10 Design has won a competition to design Landmark 55 in the emerging Starlake Urban Area of Hanoi, Vietnam. The 178,888 sqm (1.926 million sqft) development includes two towers, containing a 55-story hotel and condominium hotel tower with a dramatic sky lobby and a 41-story office tower.
A four-story retail pavilion is found between both towers within the middle of the location with a lively F&B garden and a hotel amenity terrace that connect across the location . Ground-level plazas and pedestrian streets activate both edges of the central retail pavilion and are lined with retail and restaurants.
“Landmark 55 is located within the new Starlake district, which is designated to become the new administrative center of Hanoi and will become the city’s primary location for diplomatic compounds and international cultural and convention facilities,” commented Barry Shapiro, Managing Partner – Asia of 10 Design.
Design Partner of 10 Design, Leonard Milford, explained: “Whilst the plots of the new district are typically being developed as ‘traditional’ isolated podium and tower compositions, we checked out developing this plot as a connective catalyst for the region that might function on variety of contextual scales – locale, neighborhood, district, and city.”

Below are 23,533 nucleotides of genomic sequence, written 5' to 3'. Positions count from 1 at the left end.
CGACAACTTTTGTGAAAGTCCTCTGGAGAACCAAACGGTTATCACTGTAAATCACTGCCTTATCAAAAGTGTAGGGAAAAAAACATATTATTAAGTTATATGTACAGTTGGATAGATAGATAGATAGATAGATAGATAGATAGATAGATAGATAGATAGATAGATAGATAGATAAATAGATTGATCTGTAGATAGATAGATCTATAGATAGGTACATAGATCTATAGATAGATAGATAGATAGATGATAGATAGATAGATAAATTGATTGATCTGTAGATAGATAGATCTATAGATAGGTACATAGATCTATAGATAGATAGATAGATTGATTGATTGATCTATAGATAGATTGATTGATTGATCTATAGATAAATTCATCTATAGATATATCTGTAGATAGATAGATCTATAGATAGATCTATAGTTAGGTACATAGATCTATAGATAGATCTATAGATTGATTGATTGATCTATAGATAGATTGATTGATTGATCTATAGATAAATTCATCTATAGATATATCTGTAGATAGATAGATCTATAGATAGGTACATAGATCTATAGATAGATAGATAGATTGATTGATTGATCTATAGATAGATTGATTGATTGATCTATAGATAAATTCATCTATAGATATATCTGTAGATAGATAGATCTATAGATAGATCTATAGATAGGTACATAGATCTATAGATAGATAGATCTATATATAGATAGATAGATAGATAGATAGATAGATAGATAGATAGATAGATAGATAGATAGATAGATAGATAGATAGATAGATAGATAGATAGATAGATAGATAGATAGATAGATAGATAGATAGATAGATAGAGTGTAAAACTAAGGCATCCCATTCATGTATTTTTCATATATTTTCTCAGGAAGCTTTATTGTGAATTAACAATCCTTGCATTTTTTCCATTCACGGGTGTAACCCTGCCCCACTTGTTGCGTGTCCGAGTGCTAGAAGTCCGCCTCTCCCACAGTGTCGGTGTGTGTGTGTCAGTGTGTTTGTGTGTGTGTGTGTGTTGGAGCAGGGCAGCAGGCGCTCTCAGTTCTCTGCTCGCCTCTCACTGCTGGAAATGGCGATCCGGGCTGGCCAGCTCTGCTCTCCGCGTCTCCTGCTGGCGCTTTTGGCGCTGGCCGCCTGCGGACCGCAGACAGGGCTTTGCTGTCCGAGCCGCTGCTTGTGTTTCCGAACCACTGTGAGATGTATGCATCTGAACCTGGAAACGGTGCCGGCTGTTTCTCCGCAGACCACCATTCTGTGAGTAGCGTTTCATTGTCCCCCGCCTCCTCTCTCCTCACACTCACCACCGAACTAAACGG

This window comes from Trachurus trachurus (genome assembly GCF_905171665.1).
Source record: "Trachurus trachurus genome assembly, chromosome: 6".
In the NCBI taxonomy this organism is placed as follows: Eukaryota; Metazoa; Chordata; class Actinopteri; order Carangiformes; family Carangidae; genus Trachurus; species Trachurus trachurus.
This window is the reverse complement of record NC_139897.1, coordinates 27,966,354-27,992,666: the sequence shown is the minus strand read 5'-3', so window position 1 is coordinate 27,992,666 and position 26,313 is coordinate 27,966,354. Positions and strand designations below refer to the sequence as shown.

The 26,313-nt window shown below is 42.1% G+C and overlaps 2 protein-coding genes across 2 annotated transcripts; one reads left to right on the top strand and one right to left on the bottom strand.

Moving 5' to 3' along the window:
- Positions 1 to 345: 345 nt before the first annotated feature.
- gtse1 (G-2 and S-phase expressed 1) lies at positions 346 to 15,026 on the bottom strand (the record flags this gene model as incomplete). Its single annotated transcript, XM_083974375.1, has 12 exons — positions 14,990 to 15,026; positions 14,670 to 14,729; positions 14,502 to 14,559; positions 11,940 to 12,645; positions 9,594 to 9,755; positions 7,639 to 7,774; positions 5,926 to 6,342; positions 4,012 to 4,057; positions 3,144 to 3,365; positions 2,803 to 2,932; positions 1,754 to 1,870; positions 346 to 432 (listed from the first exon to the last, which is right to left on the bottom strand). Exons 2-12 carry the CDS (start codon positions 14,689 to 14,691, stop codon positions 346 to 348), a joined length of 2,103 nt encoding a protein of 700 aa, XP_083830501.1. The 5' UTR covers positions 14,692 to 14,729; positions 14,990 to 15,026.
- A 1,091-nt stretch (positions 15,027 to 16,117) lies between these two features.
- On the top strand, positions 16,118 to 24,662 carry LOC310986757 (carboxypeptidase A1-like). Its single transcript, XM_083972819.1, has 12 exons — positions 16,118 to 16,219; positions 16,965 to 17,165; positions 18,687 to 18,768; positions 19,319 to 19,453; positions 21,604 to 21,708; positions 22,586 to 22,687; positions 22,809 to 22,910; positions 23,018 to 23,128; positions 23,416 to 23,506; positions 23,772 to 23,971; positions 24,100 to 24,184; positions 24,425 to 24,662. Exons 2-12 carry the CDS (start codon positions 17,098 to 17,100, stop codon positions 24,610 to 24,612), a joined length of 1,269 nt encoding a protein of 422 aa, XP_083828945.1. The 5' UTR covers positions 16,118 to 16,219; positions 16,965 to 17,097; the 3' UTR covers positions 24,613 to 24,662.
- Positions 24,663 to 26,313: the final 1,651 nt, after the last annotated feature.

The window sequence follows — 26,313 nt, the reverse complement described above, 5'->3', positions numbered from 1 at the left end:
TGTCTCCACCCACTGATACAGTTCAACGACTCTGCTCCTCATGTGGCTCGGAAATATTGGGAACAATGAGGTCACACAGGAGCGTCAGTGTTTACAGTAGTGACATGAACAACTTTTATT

From the citywide scale, the location extents are governed by the 2 towers which are staggered in plan so on optimize views to the West Lake and to supply the respective street addresses that both the office and hotel require. The skyline from the town center is articulated by a cantilevering lobby for the hotel directing views out across West Lake and beyond as a replacement belvedere for the town .
The lower volumes of the towers are massed to make a more intimate and refined pedestrian-orientated place within the district. The central jewel building sits in an avenue of activity leading from the most street frontage and opening onto the Central Park at the north of the plot. This element provides a shaded and human scale of activity and massing between the towers creating clear access from the context and active roofscape forming extensions of the general public park.